We can say that $f(n) \in O(n^3)$. Note that, over time, we allowed notation abuse so almost everyone writes $f(n) = O(n^3)$ now.

Normally when we evaluate algorithms, we look at their order. This way, we can predict how the running time of the algorithm will increase when the input size ($n$) increases.

In your example, both algorithms are of order $O(n^2)$. So, their running time will increase the same way (quadratically) as $n$ increases. Your second algorithm will be four times slower than the first one, but that is something we're usually not interested in **theoretically*. Algorithms with the same order can have different factors ($c$ in the formal definition) or different lower order terms in the function that evaluates the number of steps. But usually that's because of implementation details and we're not interested in that.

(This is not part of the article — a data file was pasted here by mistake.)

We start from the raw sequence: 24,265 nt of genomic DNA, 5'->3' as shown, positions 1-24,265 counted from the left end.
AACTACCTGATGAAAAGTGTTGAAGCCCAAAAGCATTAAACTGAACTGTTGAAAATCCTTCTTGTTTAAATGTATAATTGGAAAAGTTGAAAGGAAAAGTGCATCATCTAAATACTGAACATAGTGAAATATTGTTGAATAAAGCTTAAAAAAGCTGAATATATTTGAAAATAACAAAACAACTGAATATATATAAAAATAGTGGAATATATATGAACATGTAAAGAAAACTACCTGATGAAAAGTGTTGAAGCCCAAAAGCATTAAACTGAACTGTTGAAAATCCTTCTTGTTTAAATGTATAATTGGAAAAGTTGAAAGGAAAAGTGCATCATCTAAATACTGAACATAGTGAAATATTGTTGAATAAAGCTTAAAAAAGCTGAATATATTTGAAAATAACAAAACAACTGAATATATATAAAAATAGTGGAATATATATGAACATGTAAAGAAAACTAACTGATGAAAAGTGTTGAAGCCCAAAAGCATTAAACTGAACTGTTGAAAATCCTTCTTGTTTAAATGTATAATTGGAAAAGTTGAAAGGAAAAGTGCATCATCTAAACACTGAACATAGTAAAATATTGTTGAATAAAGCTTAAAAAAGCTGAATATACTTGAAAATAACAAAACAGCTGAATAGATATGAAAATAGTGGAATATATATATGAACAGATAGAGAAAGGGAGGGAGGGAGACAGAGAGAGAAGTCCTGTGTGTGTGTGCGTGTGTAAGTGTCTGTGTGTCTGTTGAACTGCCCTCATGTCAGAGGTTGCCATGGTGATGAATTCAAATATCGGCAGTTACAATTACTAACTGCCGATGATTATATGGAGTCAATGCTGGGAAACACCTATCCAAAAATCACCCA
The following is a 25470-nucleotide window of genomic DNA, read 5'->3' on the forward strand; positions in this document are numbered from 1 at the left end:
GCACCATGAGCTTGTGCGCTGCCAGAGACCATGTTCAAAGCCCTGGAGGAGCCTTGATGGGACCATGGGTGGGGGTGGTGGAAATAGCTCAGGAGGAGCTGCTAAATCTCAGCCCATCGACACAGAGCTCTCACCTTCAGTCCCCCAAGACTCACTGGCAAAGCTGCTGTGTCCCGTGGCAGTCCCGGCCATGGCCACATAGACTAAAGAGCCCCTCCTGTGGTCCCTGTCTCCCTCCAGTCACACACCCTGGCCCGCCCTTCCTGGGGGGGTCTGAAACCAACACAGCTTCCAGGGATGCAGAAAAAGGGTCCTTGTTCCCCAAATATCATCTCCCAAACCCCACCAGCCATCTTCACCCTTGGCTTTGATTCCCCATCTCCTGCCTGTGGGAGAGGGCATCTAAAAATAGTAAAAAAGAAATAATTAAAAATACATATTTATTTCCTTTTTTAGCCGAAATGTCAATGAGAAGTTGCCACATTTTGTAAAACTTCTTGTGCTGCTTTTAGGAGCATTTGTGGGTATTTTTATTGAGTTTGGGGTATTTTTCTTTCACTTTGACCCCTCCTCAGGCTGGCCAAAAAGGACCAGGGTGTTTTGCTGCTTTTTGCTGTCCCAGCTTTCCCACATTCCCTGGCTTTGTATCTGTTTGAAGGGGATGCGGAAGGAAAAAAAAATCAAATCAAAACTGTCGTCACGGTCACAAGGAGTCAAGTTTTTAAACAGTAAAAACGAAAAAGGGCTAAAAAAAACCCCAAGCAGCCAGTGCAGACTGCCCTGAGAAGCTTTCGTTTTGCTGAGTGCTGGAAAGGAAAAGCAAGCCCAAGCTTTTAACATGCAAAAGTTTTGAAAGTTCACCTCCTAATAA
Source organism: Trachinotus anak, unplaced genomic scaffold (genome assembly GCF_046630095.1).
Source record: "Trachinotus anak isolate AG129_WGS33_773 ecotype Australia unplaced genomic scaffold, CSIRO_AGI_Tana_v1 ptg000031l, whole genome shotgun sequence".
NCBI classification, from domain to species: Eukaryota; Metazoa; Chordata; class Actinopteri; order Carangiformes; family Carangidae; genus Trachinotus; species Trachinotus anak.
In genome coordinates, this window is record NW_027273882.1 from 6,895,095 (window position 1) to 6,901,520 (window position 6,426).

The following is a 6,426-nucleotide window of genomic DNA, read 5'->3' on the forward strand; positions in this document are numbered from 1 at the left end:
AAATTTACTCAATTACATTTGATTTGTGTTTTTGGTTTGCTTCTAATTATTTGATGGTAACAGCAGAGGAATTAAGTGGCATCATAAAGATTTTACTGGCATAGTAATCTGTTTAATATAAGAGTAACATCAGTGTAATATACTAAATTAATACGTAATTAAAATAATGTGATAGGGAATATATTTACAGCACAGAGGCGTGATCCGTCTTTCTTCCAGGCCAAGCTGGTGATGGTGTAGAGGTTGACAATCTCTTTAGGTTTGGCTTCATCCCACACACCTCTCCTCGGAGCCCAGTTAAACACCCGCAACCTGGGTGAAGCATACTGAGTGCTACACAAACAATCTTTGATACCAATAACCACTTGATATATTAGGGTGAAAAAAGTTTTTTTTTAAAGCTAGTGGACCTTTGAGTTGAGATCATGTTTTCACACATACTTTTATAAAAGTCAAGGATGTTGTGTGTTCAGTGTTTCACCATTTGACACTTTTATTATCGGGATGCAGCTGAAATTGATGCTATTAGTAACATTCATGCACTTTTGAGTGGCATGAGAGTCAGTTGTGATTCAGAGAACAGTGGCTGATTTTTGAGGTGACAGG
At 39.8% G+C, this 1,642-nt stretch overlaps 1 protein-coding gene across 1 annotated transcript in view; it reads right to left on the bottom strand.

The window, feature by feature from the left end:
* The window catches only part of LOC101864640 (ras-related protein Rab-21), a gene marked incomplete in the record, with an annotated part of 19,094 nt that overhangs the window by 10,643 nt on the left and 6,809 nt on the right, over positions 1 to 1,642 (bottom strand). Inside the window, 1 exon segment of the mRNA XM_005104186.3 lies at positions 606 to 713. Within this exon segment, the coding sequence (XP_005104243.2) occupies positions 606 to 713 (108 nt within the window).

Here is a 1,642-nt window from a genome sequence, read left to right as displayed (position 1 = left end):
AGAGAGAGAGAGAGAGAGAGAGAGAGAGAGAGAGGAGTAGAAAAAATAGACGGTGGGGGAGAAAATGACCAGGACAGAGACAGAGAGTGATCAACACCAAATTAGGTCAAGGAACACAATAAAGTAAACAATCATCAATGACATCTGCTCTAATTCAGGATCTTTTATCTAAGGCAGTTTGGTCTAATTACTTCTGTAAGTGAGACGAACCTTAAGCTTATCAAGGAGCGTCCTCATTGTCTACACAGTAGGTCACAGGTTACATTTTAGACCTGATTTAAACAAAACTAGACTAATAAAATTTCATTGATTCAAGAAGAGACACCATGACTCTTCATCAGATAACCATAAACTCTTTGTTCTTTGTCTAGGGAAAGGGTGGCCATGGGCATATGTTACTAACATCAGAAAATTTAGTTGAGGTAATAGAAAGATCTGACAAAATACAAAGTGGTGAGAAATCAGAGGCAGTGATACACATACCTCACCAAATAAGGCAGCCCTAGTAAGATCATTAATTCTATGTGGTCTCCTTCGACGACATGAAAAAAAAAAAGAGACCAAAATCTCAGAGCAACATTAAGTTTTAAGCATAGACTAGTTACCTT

If you have a algorithm that runs in $O(log(n))$ time we can safely say it will be faster than $O(n)$ [1] because $log(n) = O(n)$. No matter how bad the $O(log(n))$ algorithm is implemented, no matter how much overhead you put in the algorithm, it will always [1] be faster than the $O(n)$ algorithm. Even if the number of steps in the algorithms are $9999*log(n) = O(log(n))$ and $0.0001*n = O(n)$, the $O(log(n))$ algorithm will eventually be faster [1].

But, maybe, in your application, $n$ is always low and will never be sufficiently large enough so that the $O(log(n))$ algorithm will be faster in practice. So using the $O(n)$ algorithm will result in faster running times, despite $n = O(log(n))$

[1] if $n$ is sufficiently large.

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1  
An $O(\log n)$ isn't always faster than an $O(n)$ one. It depends on the value of $n$ and on the hidden constants. A case in point is fast matrix multiplication, which isn't fast at all in practice. – Yuval Filmus Mar 21 at 0:07
    
That's why I added: If n is sufficiently large. In the case you mention, if the matrices grow sufficiently large, $O(log(n))$ WILL be faster, by definition – Auberon Mar 21 at 0:09